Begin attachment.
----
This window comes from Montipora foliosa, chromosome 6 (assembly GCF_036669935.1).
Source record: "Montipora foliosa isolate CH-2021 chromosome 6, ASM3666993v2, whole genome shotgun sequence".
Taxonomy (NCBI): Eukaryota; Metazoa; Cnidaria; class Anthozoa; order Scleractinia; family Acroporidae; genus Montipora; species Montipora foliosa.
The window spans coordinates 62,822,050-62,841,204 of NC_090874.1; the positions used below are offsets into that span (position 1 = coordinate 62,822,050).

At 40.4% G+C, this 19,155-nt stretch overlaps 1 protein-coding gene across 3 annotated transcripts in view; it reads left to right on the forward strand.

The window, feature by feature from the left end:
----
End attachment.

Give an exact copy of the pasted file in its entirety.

This window comes from Montipora foliosa, chromosome 6 (assembly GCF_036669935.1).
Source record: "Montipora foliosa isolate CH-2021 chromosome 6, ASM3666993v2, whole genome shotgun sequence".
Taxonomy (NCBI): Eukaryota; Metazoa; Cnidaria; class Anthozoa; order Scleractinia; family Acroporidae; genus Montipora; species Montipora foliosa.
The window spans coordinates 62,822,050-62,841,204 of NC_090874.1; the positions used below are offsets into that span (position 1 = coordinate 62,822,050).

At 40.4% G+C, this 19,155-nt stretch overlaps 1 protein-coding gene across 3 annotated transcripts in view; it reads left to right on the forward strand.

The window, feature by feature from the left end: